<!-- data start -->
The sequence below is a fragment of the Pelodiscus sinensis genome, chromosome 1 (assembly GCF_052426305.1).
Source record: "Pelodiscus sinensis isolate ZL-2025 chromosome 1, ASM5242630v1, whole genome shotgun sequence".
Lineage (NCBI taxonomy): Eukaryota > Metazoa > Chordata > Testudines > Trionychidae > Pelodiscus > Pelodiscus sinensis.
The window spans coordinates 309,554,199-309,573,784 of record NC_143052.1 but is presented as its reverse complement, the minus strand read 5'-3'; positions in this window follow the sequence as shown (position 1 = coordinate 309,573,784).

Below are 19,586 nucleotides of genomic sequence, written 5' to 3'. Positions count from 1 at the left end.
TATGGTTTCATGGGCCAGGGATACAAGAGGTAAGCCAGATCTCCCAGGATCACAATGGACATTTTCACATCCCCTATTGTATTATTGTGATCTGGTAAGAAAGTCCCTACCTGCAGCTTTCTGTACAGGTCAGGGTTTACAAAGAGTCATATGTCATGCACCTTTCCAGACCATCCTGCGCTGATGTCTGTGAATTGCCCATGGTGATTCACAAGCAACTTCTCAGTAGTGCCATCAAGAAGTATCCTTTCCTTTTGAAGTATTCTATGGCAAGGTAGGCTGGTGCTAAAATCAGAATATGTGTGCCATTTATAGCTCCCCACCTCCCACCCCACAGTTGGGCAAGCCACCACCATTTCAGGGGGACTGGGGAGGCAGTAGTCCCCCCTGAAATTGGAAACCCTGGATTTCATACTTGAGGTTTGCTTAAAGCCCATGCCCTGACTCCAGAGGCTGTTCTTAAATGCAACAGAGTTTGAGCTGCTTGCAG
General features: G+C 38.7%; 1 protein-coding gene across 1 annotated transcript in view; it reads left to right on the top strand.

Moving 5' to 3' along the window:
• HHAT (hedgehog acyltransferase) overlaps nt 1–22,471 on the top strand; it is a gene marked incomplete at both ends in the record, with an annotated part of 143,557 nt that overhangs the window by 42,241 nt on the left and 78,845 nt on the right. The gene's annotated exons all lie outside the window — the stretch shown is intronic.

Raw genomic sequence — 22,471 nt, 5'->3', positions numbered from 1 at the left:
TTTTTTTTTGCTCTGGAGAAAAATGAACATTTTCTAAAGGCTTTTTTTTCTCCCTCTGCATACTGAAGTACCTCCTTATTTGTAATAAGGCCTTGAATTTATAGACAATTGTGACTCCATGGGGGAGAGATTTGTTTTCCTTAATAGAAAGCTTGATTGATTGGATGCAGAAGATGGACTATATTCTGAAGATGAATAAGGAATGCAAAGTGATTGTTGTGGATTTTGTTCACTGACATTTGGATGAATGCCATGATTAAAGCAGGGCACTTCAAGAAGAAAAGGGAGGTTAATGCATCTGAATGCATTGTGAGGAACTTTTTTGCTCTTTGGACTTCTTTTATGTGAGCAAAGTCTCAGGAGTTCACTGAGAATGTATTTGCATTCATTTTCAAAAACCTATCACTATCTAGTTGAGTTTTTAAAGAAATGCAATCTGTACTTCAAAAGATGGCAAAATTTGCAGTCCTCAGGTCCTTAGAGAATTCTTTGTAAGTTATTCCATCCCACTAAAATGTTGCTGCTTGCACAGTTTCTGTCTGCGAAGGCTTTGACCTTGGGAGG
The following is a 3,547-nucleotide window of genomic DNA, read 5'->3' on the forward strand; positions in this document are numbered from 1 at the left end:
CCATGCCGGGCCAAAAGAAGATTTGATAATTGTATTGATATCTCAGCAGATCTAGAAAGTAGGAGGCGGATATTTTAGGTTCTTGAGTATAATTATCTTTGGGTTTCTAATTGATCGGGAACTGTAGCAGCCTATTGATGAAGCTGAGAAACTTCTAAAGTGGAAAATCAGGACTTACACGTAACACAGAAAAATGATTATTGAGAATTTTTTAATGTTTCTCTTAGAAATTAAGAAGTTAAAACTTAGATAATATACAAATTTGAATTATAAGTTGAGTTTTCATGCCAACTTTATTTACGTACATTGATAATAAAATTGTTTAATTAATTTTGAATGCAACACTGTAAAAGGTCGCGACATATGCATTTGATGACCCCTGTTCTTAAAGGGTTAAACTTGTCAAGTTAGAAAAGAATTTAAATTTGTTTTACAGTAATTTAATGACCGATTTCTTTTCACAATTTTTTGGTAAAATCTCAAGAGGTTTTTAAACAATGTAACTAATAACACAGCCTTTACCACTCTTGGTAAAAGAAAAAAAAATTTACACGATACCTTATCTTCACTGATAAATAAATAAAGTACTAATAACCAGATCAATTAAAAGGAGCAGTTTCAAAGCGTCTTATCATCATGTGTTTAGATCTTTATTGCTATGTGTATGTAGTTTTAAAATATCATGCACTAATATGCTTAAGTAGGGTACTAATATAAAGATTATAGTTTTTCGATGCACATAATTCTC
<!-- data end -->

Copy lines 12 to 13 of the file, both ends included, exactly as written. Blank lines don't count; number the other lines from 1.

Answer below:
The following is a 3,547-nucleotide window of genomic DNA, read 5'->3' on the forward strand; positions in this document are numbered from 1 at the left end:
CCATGCCGGGCCAAAAGAAGATTTGATAATTGTATTGATATCTCAGCAGATCTAGAAAGTAGGAGGCGGATATTTTAGGTTCTTGAGTATAATTATCTTTGGGTTTCTAATTGATCGGGAACTGTAGCAGCCTATTGATGAAGCTGAGAAACTTCTAAAGTGGAAAATCAGGACTTACACGTAACACAGAAAAATGATTATTGAGAATTTTTTAATGTTTCTCTTAGAAATTAAGAAGTTAAAACTTAGATAATATACAAATTTGAATTATAAGTTGAGTTTTCATGCCAACTTTATTTACGTACATTGATAATAAAATTGTTTAATTAATTTTGAATGCAACACTGTAAAAGGTCGCGACATATGCATTTGATGACCCCTGTTCTTAAAGGGTTAAACTTGTCAAGTTAGAAAAGAATTTAAATTTGTTTTACAGTAATTTAATGACCGATTTCTTTTCACAATTTTTTGGTAAAATCTCAAGAGGTTTTTAAACAATGTAACTAATAACACAGCCTTTACCACTCTTGGTAAAAGAAAAAAAAATTTACACGATACCTTATCTTCACTGATAAATAAATAAAGTACTAATAACCAGATCAATTAAAAGGAGCAGTTTCAAAGCGTCTTATCATCATGTGTTTAGATCTTTATTGCTATGTGTATGTAGTTTTAAAATATCATGCACTAATATGCTTAAGTAGGGTACTAATATAAAGATTATAGTTTTTCGATGCACATAATTCTC